In Minnesota, concerns about pollution's effects are hindering proposals for growth in many extractive sectors of our economy. Mining, both for iron and for sulfide ores for other metals, is being challenged because of historic failures to meet pollution control requirements. Logging is conflicting with multiple uses of forests in Minnesota. Industrial agriculture continues to degrade both surface and groundwater in Minnesota and the midwest. Business as usual has been leaving large, very expensive messes for taxpayers, not investors, to clean up.
The authors of Limits to Growth did a 30-year update back near the turn of the millennium.
Earth Overshoot Day, in one form or another, is not just a hypothetical exercise. In response, instead of finding ways to work better together, we're busy practicing a strategy of "Will the last human on Earth please turn off the lights?" Gated communities don't work well on a dead planet. The only other choice we have left, it seems to me, is to try for a soft landing, instead of just letting all Earth's systems crash around what's left of us. One way or another, growth, in and of itself, will not meet our needs.The signs are everywhere around us:
- Sea level has risen 10–20 cm since 1900. Most non-polar glaciers are retreating, and the extent and thickness of Arctic sea ice is decreasing in summer.
- In 1998 more than 45 percent of the globe’s people had to live on incomes averaging $2 a day or less. Meanwhile, the richest one- fifth of the world’s population has 85 percent of the global GNP. And the gap between rich and poor is widening.
- In 2002, the Food and Agriculture Organization of the UN estimated that 75 percent of the world’s oceanic fisheries were fished at or beyond capacity. The North Atlantic cod fishery, fished sustainably for hundreds of years, has collapsed, and the species may have been pushed to biological extinction.
- The first global assessment of soil loss, based on studies of hundreds of experts, found that 38 percent, or nearly 1.4 billion acres, of currently used agricultural land has been degraded.
- Fifty-four nations experienced declines in per capita GDP for more than a decade during the period 1990–2001.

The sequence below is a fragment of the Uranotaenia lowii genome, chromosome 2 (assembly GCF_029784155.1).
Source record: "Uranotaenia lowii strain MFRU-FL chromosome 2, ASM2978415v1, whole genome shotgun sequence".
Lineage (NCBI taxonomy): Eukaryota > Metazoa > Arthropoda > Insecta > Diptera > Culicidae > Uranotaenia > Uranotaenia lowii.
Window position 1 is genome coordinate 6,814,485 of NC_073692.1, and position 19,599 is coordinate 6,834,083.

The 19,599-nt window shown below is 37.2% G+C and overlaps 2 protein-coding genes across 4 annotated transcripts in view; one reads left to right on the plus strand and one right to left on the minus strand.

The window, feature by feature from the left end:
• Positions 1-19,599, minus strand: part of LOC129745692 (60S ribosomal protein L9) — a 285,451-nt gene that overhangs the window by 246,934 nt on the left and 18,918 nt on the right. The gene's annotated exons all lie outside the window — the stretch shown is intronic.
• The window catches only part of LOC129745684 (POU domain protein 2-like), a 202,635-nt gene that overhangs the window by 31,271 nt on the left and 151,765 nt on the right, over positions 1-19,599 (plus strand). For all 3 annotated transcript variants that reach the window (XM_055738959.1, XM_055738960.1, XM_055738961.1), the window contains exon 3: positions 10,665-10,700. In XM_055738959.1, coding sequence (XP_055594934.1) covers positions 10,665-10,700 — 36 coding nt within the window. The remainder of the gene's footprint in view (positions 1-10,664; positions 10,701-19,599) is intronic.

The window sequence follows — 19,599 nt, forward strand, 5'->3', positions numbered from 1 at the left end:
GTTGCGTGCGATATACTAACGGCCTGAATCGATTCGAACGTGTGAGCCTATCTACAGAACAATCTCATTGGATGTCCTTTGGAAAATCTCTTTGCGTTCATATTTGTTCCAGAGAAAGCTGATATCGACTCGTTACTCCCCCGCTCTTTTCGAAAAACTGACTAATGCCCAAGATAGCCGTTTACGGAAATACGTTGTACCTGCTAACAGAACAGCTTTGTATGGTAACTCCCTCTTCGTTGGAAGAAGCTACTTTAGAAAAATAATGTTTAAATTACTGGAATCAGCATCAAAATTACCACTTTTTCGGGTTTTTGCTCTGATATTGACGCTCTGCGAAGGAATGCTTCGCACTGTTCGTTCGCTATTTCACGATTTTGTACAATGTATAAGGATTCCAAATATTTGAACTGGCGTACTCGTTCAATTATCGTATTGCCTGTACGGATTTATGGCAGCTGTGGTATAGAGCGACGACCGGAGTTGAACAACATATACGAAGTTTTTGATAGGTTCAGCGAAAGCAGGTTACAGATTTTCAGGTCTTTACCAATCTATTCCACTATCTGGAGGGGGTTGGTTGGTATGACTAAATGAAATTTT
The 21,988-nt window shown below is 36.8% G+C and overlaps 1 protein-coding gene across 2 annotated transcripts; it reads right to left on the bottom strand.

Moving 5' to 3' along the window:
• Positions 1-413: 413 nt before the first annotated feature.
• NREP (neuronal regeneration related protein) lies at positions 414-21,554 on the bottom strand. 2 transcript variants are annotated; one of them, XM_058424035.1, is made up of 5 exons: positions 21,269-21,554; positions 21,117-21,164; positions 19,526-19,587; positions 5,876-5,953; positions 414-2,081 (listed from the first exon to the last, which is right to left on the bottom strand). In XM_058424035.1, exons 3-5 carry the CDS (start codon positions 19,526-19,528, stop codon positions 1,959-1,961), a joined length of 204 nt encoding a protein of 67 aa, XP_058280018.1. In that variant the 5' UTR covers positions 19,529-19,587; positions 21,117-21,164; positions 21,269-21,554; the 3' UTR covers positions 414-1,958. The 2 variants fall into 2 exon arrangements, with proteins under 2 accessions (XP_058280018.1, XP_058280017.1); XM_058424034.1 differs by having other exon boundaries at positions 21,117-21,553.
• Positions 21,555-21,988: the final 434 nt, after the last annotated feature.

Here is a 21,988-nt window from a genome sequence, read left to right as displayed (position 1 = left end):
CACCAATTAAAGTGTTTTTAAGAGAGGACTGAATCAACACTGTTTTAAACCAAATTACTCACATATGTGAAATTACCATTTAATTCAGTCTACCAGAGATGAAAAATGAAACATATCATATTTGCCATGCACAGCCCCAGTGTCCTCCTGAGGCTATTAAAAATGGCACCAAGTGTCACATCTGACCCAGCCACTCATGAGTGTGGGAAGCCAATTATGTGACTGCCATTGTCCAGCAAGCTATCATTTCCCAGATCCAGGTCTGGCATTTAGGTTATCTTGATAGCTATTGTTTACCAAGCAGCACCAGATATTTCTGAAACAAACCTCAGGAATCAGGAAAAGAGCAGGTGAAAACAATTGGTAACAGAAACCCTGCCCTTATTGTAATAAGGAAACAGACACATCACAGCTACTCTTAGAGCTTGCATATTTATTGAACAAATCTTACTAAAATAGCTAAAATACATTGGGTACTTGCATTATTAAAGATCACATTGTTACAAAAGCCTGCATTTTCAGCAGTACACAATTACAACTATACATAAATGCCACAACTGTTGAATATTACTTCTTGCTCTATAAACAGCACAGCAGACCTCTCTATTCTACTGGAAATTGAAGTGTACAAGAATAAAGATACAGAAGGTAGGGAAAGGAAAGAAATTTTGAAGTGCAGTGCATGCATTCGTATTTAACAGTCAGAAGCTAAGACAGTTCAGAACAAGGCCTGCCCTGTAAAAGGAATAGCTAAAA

For those who would dismiss these issues as unrealistic pessimistic doomsday scenarios, it's not true, since the computer model is probably:
... highly optimistic. It has no military sector to drain capital and resources from the productive economy. It has no wars to kill people, destroy capital, waste lands, or generate pollution. It has no ethnic strife, no corruption, no floods, earthquakes, nuclear accidents, or AIDS epidemics. The model represents the uppermost possibilities for the “real” world.If those words don't convince you, try this picture from the Stockholm Resilience Center:
Mother Earth: Her WhalesAn owl winks in the shadows
A lizard lifts on tiptoe, breathing hard
Young male sparrow stretches up his neck,
big head, watching—
The grasses are working in the sun. Turn it green.
Turn it sweet. That we may eat.
Grow our meat.
Brazil says “sovereign use of Natural Resources”
Thirty thousand kinds of unknown plants.
The living actual people of the jungle
sold and tortured—
And a robot in a suit who peddles a delusion called “Brazil”
can speak for them?
The whales turn and glisten, plunge
and sound and rise again,
Hanging over subtly darkening deeps
Flowing like breathing planets
in the sparkling whorls of
And Japan quibbles for words on
what kinds of whales they can kill?
A once-great Buddhist nation
dribbles methyl mercury
in the sea.
Pere David’s Deer, the Elaphure,
Lived in the tule marshes of the Yellow River
Two thousand years ago—and lost its home to rice—
The forests of Lo-yang were logged and all the silt &
Sand flowed down, and gone, by 1200 AD—
Wild Geese hatched out in Siberia
head south over basins of the Yang, the Huang,
what we call “China”
On flyways they have used a million years.
Ah China, where are the tigers, the wild boars,
like the snows of yesteryear
Gone in a mist, a flash, and the dry hard ground
Is parking space for fifty thousand trucks.
IS man most precious of all things?
—then let us love him, and his brothers, all those
Fading living beings—
North America, Turtle Island, taken by invaders
who wage war around the world.
May ants, may abalone, otters, wolves and elk
Rise! and pull away their giving
from the robot nations.
Solidarity. The People.
Standing Tree People!
Flying Bird People!
Swimming Sea People!
Four-legged, two-legged people!
How can the head-heavy power-hungry politic scientist
Government two-world Capitalist-Imperialist
Third-world Communist paper-shuffling male
non-farmer jet-set bureaucrats
Speak for the green of the leaf? Speak for the soil?
(Ah Margaret Mead . . . do you sometimes dream of Samoa?)
The robots argue how to parcel out our Mother Earth
To last a little longer
like vultures flapping
near a dying doe.
“In yonder field a slain knight lies—
We’ll fly to him and eat his eyes
with a down
derry derry derry down down.”
An Owl winks in the shadow
A lizard lifts on tiptoe
The whales turn and glisten
Sound, and rise again
Flowing like breathing planets
In the sparkling whorls
Of living light.
Stockholm: Summer Solstice 40072
Thanks for visiting. Come again when you can.
Please be kind to each other while you can.